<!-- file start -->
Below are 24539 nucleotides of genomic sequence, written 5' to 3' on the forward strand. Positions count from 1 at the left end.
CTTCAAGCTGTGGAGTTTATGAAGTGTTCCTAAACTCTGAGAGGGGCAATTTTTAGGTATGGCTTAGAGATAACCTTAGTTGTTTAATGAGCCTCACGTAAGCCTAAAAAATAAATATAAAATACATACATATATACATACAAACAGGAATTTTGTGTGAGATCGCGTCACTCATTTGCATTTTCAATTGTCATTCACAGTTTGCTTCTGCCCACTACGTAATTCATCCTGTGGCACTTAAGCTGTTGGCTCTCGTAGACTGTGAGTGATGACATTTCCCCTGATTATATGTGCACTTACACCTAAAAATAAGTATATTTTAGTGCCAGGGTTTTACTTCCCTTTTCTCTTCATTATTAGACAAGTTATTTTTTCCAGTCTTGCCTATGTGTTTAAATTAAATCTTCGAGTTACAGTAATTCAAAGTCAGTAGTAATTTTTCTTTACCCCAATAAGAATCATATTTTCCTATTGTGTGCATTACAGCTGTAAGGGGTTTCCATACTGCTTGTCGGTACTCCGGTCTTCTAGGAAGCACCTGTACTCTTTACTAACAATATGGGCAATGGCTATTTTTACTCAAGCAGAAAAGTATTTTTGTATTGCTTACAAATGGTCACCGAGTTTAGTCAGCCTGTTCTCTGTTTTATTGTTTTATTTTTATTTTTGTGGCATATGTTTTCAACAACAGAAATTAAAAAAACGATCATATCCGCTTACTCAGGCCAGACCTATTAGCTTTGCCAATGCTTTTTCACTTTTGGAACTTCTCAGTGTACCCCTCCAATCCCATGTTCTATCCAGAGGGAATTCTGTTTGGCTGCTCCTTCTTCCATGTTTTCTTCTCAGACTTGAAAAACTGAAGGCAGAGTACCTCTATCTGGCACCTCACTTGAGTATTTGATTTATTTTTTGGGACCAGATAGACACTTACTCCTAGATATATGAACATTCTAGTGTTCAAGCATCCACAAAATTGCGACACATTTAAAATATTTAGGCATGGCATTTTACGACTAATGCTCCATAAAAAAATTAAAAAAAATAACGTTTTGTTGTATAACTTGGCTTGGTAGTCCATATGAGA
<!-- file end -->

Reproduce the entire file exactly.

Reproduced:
Below are 24539 nucleotides of genomic sequence, written 5' to 3' on the forward strand. Positions count from 1 at the left end.
CTTCAAGCTGTGGAGTTTATGAAGTGTTCCTAAACTCTGAGAGGGGCAATTTTTAGGTATGGCTTAGAGATAACCTTAGTTGTTTAATGAGCCTCACGTAAGCCTAAAAAATAAATATAAAATACATACATATATACATACAAACAGGAATTTTGTGTGAGATCGCGTCACTCATTTGCATTTTCAATTGTCATTCACAGTTTGCTTCTGCCCACTACGTAATTCATCCTGTGGCACTTAAGCTGTTGGCTCTCGTAGACTGTGAGTGATGACATTTCCCCTGATTATATGTGCACTTACACCTAAAAATAAGTATATTTTAGTGCCAGGGTTTTACTTCCCTTTTCTCTTCATTATTAGACAAGTTATTTTTTCCAGTCTTGCCTATGTGTTTAAATTAAATCTTCGAGTTACAGTAATTCAAAGTCAGTAGTAATTTTTCTTTACCCCAATAAGAATCATATTTTCCTATTGTGTGCATTACAGCTGTAAGGGGTTTCCATACTGCTTGTCGGTACTCCGGTCTTCTAGGAAGCACCTGTACTCTTTACTAACAATATGGGCAATGGCTATTTTTACTCAAGCAGAAAAGTATTTTTGTATTGCTTACAAATGGTCACCGAGTTTAGTCAGCCTGTTCTCTGTTTTATTGTTTTATTTTTATTTTTGTGGCATATGTTTTCAACAACAGAAATTAAAAAAACGATCATATCCGCTTACTCAGGCCAGACCTATTAGCTTTGCCAATGCTTTTTCACTTTTGGAACTTCTCAGTGTACCCCTCCAATCCCATGTTCTATCCAGAGGGAATTCTGTTTGGCTGCTCCTTCTTCCATGTTTTCTTCTCAGACTTGAAAAACTGAAGGCAGAGTACCTCTATCTGGCACCTCACTTGAGTATTTGATTTATTTTTTGGGACCAGATAGACACTTACTCCTAGATATATGAACATTCTAGTGTTCAAGCATCCACAAAATTGCGACACATTTAAAATATTTAGGCATGGCATTTTACGACTAATGCTCCATAAAAAAATTAAAAAAAATAACGTTTTGTTGTATAACTTGGCTTGGTAGTCCATATGAGA